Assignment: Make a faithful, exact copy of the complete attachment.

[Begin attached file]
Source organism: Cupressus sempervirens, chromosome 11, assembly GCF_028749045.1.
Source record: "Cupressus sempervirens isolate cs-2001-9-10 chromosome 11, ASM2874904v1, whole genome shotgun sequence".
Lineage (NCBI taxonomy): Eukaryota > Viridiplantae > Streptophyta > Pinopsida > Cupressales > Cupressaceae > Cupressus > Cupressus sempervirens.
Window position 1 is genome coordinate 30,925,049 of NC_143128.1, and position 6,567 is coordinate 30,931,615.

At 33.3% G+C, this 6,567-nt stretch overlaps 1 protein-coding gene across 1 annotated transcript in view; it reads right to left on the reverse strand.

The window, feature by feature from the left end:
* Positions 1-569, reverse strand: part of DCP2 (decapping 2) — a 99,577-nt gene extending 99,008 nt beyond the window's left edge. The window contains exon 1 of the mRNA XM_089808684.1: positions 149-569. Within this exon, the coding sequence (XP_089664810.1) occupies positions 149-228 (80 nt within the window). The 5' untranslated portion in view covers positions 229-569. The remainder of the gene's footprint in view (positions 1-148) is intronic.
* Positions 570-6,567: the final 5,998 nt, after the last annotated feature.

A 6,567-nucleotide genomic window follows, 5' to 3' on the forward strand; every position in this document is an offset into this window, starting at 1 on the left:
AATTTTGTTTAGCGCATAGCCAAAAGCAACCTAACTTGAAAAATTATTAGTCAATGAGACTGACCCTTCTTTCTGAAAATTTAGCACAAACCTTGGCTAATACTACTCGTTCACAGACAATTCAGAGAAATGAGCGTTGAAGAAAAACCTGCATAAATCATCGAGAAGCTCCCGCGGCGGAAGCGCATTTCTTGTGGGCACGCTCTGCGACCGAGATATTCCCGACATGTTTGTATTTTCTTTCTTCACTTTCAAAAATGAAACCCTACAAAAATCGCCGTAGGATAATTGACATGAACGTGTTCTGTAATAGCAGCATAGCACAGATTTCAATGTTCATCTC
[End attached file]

Source organism: Cupressus sempervirens, chromosome 11, assembly GCF_028749045.1.
Source record: "Cupressus sempervirens isolate cs-2001-9-10 chromosome 11, ASM2874904v1, whole genome shotgun sequence".
Lineage (NCBI taxonomy): Eukaryota > Viridiplantae > Streptophyta > Pinopsida > Cupressales > Cupressaceae > Cupressus > Cupressus sempervirens.
Window position 1 is genome coordinate 30,925,049 of NC_143128.1, and position 6,567 is coordinate 30,931,615.

At 33.3% G+C, this 6,567-nt stretch overlaps 1 protein-coding gene across 1 annotated transcript in view; it reads right to left on the reverse strand.

The window, feature by feature from the left end:
* Positions 1-569, reverse strand: part of DCP2 (decapping 2) — a 99,577-nt gene extending 99,008 nt beyond the window's left edge. The window contains exon 1 of the mRNA XM_089808684.1: positions 149-569. Within this exon, the coding sequence (XP_089664810.1) occupies positions 149-228 (80 nt within the window). The 5' untranslated portion in view covers positions 229-569. The remainder of the gene's footprint in view (positions 1-148) is intronic.
* Positions 570-6,567: the final 5,998 nt, after the last annotated feature.

A 6,567-nucleotide genomic window follows, 5' to 3' on the forward strand; every position in this document is an offset into this window, starting at 1 on the left:
AATTTTGTTTAGCGCATAGCCAAAAGCAACCTAACTTGAAAAATTATTAGTCAATGAGACTGACCCTTCTTTCTGAAAATTTAGCACAAACCTTGGCTAATACTACTCGTTCACAGACAATTCAGAGAAATGAGCGTTGAAGAAAAACCTGCATAAATCATCGAGAAGCTCCCGCGGCGGAAGCGCATTTCTTGTGGGCACGCTCTGCGACCGAGATATTCCCGACATGTTTGTATTTTCTTTCTTCACTTTCAAAAATGAAACCCTACAAAAATCGCCGTAGGATAATTGACATGAACGTGTTCTGTAATAGCAGCATAGCACAGATTTCAATGTTCATCTC